Kims practice approaches the boundaries between art and science employing the materials as the centre of his creation as well as basic forms and images. Kims interdisciplinary investigation deals with new materials found in synthetic mannershe is especially triggered by the artistic potential of fluid dynamics and meta-materials. His practice is an exploitation of fluidity experiments inside of materials and observation of particle conditions. Cosmic radiation, acoustics, vibrating impulses and magnetic forces were Kims key inspirations to create a form of visible particle collisions, fluid movements and reactions in a physical reality. The KCCUK exhibition title Dawns, Mine, Crystal” thus has special meaning in connection to his practice and exploration of the world of materials, as the curator Jeyun Moon explains:

The exhibition title is a direct reference to philosopher Michel Foucault and his study of Raymond Roussel in Death and Labyrinth. ‘Dawns, Mine and Crystal’ is the title of one the chapters in this book. The title establishes an intersection of a world of materials with complex layers of metaphors and symbols.

Yunchul Kim, 'Eluvial Horizon', 2015, acrylic, distilled water, paramagnet pigment. Image courtesy the artist.

Yunchul Kim, ‘Eluvial Horizon’, 2015, acrylic, distilled water, paramagnet pigment. Image courtesy the artist.

Through these unusual materials, he produces ever-changing, fascinating, dazzling, captivating and yet strange and unfamiliar images, which give a sneak peek into the worlds of alchemy, astrophysics and new technologies. The curator Jeyun Moon talks about the barriers the curatorial team has encountered while preparing the show:

His interdisciplinary practice that pushes the boundaries of art and science has complex layers. I guess how to create readable messages or interpretational materials was the most difficult question for the curatorial team. Highly specific science-based knowledges had to be translated into more plain languages so that it can reach out to wider group of audiences. Moreover, his works refuse to be captured within the realm of language. Therefore, in a way, our curatorial attempts to capture Yunchul’s works in the realm of language and to produce meanings was against the wind.

In 2017, Kim was invited to untertake a creative research at the Arts at CERN programme in Switzerland, the worlds largest laboratory for particle physics. Cascade (2018) is the outcome of his two-month residency at Arts at CERN and one-month at FACT as part of the Collide International Residency Award.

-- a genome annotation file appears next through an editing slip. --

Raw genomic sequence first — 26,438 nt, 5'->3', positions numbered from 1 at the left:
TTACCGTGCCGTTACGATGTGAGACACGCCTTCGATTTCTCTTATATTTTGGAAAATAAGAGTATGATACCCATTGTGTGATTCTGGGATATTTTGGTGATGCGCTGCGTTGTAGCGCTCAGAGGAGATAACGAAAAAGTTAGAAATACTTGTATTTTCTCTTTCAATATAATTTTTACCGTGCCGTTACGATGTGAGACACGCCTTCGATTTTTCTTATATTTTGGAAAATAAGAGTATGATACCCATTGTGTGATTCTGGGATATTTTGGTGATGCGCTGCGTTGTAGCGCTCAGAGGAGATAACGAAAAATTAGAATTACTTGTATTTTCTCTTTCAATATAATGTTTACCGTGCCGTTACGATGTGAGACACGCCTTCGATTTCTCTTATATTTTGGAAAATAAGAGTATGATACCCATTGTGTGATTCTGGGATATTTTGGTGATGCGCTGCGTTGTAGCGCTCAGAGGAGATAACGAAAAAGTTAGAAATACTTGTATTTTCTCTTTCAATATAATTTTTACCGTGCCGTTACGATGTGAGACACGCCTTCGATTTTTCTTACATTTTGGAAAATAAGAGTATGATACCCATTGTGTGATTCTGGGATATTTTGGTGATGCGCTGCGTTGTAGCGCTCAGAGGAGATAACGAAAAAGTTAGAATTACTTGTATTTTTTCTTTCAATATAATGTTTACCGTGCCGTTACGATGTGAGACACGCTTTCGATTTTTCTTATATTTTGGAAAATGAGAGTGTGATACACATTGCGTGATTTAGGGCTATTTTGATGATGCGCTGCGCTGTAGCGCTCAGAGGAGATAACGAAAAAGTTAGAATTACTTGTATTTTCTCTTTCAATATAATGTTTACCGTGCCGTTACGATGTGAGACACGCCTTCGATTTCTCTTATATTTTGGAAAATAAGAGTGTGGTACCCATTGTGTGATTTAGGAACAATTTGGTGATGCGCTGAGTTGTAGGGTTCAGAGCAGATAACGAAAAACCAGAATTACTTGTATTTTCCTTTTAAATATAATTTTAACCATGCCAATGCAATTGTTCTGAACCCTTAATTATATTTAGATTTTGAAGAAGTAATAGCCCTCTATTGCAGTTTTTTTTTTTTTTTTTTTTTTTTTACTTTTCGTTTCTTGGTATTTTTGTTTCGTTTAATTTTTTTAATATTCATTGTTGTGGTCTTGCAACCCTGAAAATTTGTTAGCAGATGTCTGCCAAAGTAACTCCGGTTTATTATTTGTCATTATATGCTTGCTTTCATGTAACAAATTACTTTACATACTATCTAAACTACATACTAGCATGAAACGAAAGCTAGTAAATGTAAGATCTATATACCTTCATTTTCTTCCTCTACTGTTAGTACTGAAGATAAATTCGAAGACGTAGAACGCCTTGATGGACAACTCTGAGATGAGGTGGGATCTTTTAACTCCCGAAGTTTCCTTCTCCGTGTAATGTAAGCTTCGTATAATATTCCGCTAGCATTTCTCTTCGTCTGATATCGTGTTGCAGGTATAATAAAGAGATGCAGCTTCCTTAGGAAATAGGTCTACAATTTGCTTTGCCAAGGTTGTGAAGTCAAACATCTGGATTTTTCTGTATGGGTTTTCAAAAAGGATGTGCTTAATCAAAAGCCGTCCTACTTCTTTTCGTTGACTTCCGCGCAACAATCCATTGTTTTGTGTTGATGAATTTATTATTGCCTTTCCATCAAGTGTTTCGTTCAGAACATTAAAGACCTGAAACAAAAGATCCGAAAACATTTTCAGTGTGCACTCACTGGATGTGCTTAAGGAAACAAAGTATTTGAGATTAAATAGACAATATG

Click here to watch a video of ‘Cascade’ (2018) by Yunchul Kim on Vimeo

Cascade (2018), a fluid kinetic installation, features 18-metre-long interconnected transparent tubes filled with clear fluid kept in constant circulation. Through this installation, Kim demonstrates how to manage and generate light by colloidal suspension (a term from physical chemistry) of photonic crystals. The tubes, he used in Cascade (2018) are composed of three elements: a liquid transfer system called Impulse, a 41-channel muon detector named Argos and an interconnecting tubing termed Tubular. Kim explains how this system works thus:

When Argos detects particles, it transfers the signal to Impulse to trigger the flows of fluids in Tubular, so that fluid continually circulates within them.

Yunchul Kim, 'Cascade' (2016), PDMS, motor, micro tube, micro-controller, acrylic, non- pulsating pump, solenoid valve. Image courtesy the artist.

Yunchul Kim, ‘Cascade’ (2016), PDMS, motor, micro tube, micro-controller, acrylic, non- pulsating pump, solenoid valve. Image courtesy the artist.

Kim describes Cascade (2018) as an air shower of particles, continuing:

When cosmic rays come to Earth and reach its atmosphere, they collide with an atomic nucleus in the air and produce secondary particles which are called air showers, like a waterfall pouring down to the ground. I am interested in the implications of these events from the invisible world and their relation to my worksboth semantically and physically.

Yunchul Kim, 'Triaxial Pillars' II (2017), acrylic, aluminium, photonic crystal, neodymium, motor, electronic micro controller, electromagnetic field generator, air pump. Image courtesy the artist.